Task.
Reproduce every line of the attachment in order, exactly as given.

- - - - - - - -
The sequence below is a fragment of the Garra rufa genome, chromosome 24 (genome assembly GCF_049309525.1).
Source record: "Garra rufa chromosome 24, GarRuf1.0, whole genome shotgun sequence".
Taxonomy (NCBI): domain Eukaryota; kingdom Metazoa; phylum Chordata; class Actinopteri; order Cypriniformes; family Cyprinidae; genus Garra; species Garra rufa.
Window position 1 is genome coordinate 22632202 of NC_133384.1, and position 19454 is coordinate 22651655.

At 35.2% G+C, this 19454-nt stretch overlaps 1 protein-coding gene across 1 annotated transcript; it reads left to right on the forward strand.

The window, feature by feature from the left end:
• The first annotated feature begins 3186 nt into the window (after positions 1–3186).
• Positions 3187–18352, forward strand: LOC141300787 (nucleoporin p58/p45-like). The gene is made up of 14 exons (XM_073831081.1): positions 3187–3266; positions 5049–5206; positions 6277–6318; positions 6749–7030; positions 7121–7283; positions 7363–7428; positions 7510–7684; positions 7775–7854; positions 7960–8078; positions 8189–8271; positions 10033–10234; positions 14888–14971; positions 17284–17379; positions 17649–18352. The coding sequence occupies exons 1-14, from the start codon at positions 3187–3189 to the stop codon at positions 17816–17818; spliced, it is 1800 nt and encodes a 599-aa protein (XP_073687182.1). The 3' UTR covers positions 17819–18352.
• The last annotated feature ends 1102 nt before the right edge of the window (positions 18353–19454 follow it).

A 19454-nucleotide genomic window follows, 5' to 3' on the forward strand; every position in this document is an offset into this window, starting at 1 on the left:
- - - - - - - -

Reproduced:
The sequence below is a fragment of the Garra rufa genome, chromosome 24 (genome assembly GCF_049309525.1).
Source record: "Garra rufa chromosome 24, GarRuf1.0, whole genome shotgun sequence".
Taxonomy (NCBI): domain Eukaryota; kingdom Metazoa; phylum Chordata; class Actinopteri; order Cypriniformes; family Cyprinidae; genus Garra; species Garra rufa.
Window position 1 is genome coordinate 22632202 of NC_133384.1, and position 19454 is coordinate 22651655.

At 35.2% G+C, this 19454-nt stretch overlaps 1 protein-coding gene across 1 annotated transcript; it reads left to right on the forward strand.

The window, feature by feature from the left end:
• The first annotated feature begins 3186 nt into the window (after positions 1–3186).
• Positions 3187–18352, forward strand: LOC141300787 (nucleoporin p58/p45-like). The gene is made up of 14 exons (XM_073831081.1): positions 3187–3266; positions 5049–5206; positions 6277–6318; positions 6749–7030; positions 7121–7283; positions 7363–7428; positions 7510–7684; positions 7775–7854; positions 7960–8078; positions 8189–8271; positions 10033–10234; positions 14888–14971; positions 17284–17379; positions 17649–18352. The coding sequence occupies exons 1-14, from the start codon at positions 3187–3189 to the stop codon at positions 17816–17818; spliced, it is 1800 nt and encodes a 599-aa protein (XP_073687182.1). The 3' UTR covers positions 17819–18352.
• The last annotated feature ends 1102 nt before the right edge of the window (positions 18353–19454 follow it).

A 19454-nucleotide genomic window follows, 5' to 3' on the forward strand; every position in this document is an offset into this window, starting at 1 on the left: